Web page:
Washington Supreme Court Rules Efficient Proximate Cause Rule Applies To Third Party Liability Policies

In another example of bad facts make bad law, the Washington Supreme Court, in a six to three decision, ruled that the “efficient proximate cause rule” applies to the interpretation of general liability policies.  See Xia v. ProBuilders Specialty Insurance Company RRG, __Wn.2d __, __ P.3d __ (April 27, 2017). 

Turning insurance contract construction on its head, the court first analyzed whether an absolute pollution exclusion applied to a bodily injury claim caused by the inhalation of carbon monoxide fumes from an improperly installed water heater.  The Court found that the pollution exclusion would preliminarily apply to a bodily injury claim caused by carbon monoxide poisoning, because the pollution exclusion applies when a “pollutant is acting as a pollutant.”  The Court reasoned that, “the choice of analysis under Kent Farms versus Quadrant and the antecedent “fumes” cases, Cook and Harbor Insurance, necessarily turns on a determination of whether an occurrence, as defined under the policy, stems from either a traditional environmental harm or a pollutant acting as a pollutant.  If the answer to this inquiry is yes, barring any ambiguities in the policy language, courts must apply the plain language of the pollution exclusion to determine whether the exclusion applies to the facts at hand.”

However, the Court then added an additional step to the analysis, and found that the insurer must next determine whether the excluded occurrence is the “efficient proximate cause of the claimed loss.”  Thus, it appears that the Court has instituted an additional step in the contract interpretation requirement under general liability policies, at least with respect to “[w]hen a nonpolluting event that is a covered occurrence causes toxic pollution to be released, causing damages.”  In this scenario, it appears that the Insurer must first determine whether the insuring clause is satisfied, then determine whether the exclusion applies to prohibit coverage, and then finally determine whether the “efficient proximate cause” of the loss was the direct cause of the excluded damage.

Prior to this decision, the efficient proximate cause rule had only been applied to first party coverage which is generally based on “covered perils.”  Nevertheless, the Washington Supreme Court rejected its own precedent and explicitly held that an efficient proximate cause analysis must be undertaken under the terms of general liability policies as well, at least in the context of a pollution claim when the pollution is proximately caused by “a nonpolluting event.”

The Court stressed, “[h]owever, the efficient proximate cause rule applies only ‘when two or more perils combine in sequence to cause a loss and a covered peril is the predominate or efficient cause of the loss.”  The Court went to great lengths to distinguish the facts at issue before it with traditional environmental harm cases.  The Court reasoned:

ProBuilders contends that application of the efficient proximate cause rule would defeat the exclusion entirely, arguing that all acts of unintentional pollution begin with negligence. This is not so, and application of the rule may be harmonized with Washington’s prior pollution exclusion jurisprudence. In Cook, the initial peril that set in motion the causal chain was the polluting event: the application of a chemical sealant. 83 Wn. App. at 151. Up until the point of using the sealant and creating the toxic fumes, no negligent act had occurred. Rather, the negligence in permitting the fumes to migrate occurred after the fumes had been created intentionally. Id. (“The contractors did not seal off a six-[ ]by eight-foot fresh air intake, which drew air into the building’s HVAC system. [Sealant] fumes entered the building, requiring evacuation.”). Similarly, in Quadrant, the initial peril that set in motion the causal chain was also the application of a chemical sealant, which was toxic even when used as intended. 154 Wn.2d at 168. There were no covered perils prior to the release of a pollutant acting as a pollutant. As such, application of the efficient proximate cause rule in both cases would have led to the same outcome.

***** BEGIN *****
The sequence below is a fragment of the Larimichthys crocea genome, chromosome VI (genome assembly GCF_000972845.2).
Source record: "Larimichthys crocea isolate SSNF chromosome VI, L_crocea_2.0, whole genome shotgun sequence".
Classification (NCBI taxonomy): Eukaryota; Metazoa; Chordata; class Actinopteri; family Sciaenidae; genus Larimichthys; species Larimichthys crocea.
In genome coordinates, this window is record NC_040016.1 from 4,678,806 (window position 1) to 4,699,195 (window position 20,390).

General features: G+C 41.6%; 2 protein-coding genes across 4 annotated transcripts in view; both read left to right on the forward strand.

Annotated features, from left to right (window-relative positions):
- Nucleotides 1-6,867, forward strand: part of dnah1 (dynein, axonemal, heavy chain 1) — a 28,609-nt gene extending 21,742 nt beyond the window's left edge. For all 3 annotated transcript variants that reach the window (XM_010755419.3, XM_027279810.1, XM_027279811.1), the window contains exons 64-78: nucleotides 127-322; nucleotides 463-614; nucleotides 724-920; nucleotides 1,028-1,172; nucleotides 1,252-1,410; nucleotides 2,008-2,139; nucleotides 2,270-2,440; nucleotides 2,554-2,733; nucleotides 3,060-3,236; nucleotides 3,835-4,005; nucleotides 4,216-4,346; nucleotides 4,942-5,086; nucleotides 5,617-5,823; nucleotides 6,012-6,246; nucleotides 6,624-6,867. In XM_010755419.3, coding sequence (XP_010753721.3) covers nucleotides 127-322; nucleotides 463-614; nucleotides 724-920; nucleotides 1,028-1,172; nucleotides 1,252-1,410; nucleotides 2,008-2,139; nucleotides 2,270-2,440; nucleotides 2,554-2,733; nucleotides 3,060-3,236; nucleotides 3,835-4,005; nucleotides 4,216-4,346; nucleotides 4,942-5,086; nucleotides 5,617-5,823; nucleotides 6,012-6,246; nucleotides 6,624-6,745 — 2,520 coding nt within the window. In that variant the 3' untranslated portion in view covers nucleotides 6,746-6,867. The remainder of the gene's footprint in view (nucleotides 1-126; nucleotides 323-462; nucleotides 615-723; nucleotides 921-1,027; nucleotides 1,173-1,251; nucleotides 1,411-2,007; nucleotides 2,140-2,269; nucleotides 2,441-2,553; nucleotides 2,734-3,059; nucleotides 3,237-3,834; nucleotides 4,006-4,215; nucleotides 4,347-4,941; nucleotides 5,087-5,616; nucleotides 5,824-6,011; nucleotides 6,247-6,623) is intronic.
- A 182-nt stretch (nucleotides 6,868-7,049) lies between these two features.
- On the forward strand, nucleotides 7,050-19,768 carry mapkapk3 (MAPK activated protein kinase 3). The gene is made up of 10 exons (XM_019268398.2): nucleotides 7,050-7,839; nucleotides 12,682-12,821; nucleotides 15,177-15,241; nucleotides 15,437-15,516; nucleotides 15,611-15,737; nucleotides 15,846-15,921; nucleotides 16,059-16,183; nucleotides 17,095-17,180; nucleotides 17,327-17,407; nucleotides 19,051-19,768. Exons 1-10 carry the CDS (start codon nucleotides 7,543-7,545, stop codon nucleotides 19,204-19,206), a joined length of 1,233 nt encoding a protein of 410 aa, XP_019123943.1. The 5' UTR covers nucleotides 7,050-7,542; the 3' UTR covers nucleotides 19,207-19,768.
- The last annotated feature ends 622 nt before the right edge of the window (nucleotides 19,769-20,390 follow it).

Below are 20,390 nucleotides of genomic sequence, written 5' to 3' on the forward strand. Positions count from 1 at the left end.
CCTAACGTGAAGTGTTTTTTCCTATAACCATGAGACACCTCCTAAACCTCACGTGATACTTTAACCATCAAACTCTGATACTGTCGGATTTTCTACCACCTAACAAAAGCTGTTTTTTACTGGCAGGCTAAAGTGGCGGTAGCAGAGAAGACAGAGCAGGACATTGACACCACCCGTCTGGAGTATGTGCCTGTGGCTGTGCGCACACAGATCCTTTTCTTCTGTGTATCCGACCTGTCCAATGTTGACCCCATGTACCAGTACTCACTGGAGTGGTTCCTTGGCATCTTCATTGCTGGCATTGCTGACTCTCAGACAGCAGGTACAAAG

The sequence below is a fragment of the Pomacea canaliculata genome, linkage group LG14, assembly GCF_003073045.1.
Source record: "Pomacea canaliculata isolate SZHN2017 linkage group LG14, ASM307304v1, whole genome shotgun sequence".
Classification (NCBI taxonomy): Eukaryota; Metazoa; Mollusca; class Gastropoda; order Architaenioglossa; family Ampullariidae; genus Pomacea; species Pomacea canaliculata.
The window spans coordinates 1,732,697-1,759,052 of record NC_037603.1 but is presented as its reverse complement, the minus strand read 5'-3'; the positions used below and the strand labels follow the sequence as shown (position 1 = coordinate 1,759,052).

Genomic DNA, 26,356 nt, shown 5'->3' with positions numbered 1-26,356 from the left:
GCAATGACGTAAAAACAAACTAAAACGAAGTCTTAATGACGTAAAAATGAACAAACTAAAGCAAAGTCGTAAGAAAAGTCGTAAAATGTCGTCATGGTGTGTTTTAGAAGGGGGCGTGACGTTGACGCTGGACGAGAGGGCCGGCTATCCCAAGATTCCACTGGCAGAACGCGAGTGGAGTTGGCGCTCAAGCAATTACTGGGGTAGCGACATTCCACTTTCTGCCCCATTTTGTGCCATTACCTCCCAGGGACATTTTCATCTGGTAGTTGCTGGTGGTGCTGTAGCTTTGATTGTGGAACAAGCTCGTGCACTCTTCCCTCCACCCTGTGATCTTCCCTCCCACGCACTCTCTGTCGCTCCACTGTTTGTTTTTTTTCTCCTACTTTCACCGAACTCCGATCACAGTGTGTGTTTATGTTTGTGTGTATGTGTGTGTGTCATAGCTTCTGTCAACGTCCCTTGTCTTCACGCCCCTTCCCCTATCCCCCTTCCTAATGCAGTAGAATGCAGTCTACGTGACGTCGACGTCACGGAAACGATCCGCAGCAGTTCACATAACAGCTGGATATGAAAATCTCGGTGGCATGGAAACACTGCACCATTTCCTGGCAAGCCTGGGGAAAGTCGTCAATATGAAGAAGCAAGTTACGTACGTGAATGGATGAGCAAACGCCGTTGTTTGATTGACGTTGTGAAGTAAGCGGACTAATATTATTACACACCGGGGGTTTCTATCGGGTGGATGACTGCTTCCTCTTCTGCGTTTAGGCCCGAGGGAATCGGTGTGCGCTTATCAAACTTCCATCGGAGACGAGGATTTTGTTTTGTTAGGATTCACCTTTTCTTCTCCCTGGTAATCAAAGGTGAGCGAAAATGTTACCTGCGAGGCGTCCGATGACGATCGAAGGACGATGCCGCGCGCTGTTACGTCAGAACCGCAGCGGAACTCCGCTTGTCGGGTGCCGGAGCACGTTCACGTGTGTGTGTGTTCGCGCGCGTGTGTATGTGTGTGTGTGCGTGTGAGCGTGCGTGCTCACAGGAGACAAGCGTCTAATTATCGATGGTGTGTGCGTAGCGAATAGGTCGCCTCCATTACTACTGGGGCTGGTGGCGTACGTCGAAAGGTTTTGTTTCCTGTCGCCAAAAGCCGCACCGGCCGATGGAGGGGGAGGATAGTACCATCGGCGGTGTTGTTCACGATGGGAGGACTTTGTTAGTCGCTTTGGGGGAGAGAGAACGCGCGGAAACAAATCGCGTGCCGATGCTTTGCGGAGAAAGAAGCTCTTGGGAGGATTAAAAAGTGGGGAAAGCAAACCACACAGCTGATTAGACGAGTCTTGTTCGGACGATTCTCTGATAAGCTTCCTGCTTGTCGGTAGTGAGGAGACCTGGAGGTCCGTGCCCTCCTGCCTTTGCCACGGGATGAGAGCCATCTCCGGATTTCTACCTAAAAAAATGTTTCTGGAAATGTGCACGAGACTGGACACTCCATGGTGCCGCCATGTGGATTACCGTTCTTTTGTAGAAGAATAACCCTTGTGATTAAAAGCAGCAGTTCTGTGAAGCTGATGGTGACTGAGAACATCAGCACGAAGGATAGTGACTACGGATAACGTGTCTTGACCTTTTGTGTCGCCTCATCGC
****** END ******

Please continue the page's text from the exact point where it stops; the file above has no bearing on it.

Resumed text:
The Court found that because the “efficient proximate cause” of the carbon monoxide poisoning was the negligent installation of the hot water heater (which it characterized as a covered event), and not the escape of the carbon monoxide from the heater, that the absolute pollution exclusion would not apply to bar coverage.

Moreover, the Court found that the insurer committed bad faith in not defending its insured because “under the ‘eight corners rule’ of reviewing the complaint and the insurance policy, ProBuilders should have noted that a potential issue of efficient proximate cause existed,” because the complaint alleged negligent installation of the hot water heater.  The Court further found that ProBuilders acted in bad faith by failing to conduct an investigation into Washington law (before it denied the claim) “that might have alerted them to the rule of efficient proximate cause and this court’s unwillingness to permit insurers to write around it.”

The ruling in this case has the potential to have a significant impact on the duty to defend and indemnify analysis under general liability policies.

Please feel free to contact Soha & Lang, P.S. to learn more.

Washington Federal Trial Court Rules That A finding of Bad Faith Is A Prerequisite for Presumptive Damages Outside of Policy Limits

RSUI Indemnity Company, Inc. v. Vision One, LLC, Western District of Washington case number 2:08-cv-01386-RSL, Order on Summary judgment (Dkt. No. 152) (February 21, 2013)


After the state court reasonableness action was litigated and the reasonable settlement value of the udnerlying action was determined to be $2.3M, Vision One, the insured’s assignee, then sought summary judgment against  insurer, RSUI, that the presumptive measure of RSUI’s liability was $2.3 million, the value of the settlement between Vision One and the insured in the underlying litigation (that was found reasonable). RSUI opposed Vision One’s motion on the basis that there must be a finding of bad faith before the presumptive value of the damages may exceed the limits of the underlying insurance policy.  In this coverage action, the court had previously ruled that the RSUI policy provided coverage, but that RSUI had not committed a bad faith coverage determination, but left open whether RSUI had committed bad faith in its claims handling.